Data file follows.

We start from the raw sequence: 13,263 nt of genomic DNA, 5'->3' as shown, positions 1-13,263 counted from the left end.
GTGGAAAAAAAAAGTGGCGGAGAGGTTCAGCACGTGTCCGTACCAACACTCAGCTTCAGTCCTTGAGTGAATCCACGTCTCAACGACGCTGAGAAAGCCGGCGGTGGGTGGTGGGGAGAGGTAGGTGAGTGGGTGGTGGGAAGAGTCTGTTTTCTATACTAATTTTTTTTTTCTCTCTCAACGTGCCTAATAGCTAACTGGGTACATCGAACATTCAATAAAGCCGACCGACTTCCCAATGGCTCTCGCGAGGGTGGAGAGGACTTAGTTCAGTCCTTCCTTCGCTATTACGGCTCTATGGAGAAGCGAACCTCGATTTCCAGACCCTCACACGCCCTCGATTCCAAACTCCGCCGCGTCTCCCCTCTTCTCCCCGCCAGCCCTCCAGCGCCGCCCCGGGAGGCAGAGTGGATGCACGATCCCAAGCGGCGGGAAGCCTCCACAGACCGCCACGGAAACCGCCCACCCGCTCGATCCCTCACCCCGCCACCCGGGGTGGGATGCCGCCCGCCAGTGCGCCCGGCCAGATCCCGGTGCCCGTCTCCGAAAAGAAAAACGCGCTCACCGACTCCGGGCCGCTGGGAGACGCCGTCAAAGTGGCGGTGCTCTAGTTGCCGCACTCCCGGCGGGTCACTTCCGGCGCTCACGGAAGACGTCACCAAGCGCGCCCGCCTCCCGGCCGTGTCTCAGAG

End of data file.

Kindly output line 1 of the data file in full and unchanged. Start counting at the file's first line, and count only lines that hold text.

We start from the raw sequence: 13,263 nt of genomic DNA, 5'->3' as shown, positions 1-13,263 counted from the left end.